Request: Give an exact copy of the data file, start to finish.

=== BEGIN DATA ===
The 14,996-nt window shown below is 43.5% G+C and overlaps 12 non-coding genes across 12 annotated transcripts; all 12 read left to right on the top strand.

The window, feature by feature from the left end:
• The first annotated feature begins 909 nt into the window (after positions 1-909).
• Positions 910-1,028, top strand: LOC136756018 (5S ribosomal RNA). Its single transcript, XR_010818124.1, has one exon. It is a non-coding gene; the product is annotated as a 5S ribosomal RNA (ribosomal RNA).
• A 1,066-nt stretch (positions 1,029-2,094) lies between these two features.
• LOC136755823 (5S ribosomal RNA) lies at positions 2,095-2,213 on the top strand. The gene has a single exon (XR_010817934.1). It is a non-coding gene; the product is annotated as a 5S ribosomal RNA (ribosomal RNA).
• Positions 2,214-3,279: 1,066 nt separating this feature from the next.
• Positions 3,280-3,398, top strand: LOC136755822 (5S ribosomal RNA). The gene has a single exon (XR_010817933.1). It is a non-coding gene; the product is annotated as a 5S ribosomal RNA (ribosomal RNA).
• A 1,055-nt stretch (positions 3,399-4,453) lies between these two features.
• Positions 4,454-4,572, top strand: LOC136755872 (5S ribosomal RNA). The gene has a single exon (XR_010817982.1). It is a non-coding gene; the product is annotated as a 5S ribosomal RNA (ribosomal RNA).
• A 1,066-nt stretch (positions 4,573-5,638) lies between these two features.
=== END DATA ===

The 14,996-nt window shown below is 43.5% G+C and overlaps 12 non-coding genes across 12 annotated transcripts; all 12 read left to right on the top strand.

The window, feature by feature from the left end:
• The first annotated feature begins 909 nt into the window (after positions 1-909).
• Positions 910-1,028, top strand: LOC136756018 (5S ribosomal RNA). Its single transcript, XR_010818124.1, has one exon. It is a non-coding gene; the product is annotated as a 5S ribosomal RNA (ribosomal RNA).
• A 1,066-nt stretch (positions 1,029-2,094) lies between these two features.
• LOC136755823 (5S ribosomal RNA) lies at positions 2,095-2,213 on the top strand. The gene has a single exon (XR_010817934.1). It is a non-coding gene; the product is annotated as a 5S ribosomal RNA (ribosomal RNA).
• Positions 2,214-3,279: 1,066 nt separating this feature from the next.
• Positions 3,280-3,398, top strand: LOC136755822 (5S ribosomal RNA). The gene has a single exon (XR_010817933.1). It is a non-coding gene; the product is annotated as a 5S ribosomal RNA (ribosomal RNA).
• A 1,055-nt stretch (positions 3,399-4,453) lies between these two features.
• Positions 4,454-4,572, top strand: LOC136755872 (5S ribosomal RNA). The gene has a single exon (XR_010817982.1). It is a non-coding gene; the product is annotated as a 5S ribosomal RNA (ribosomal RNA).
• A 1,066-nt stretch (positions 4,573-5,638) lies between these two features.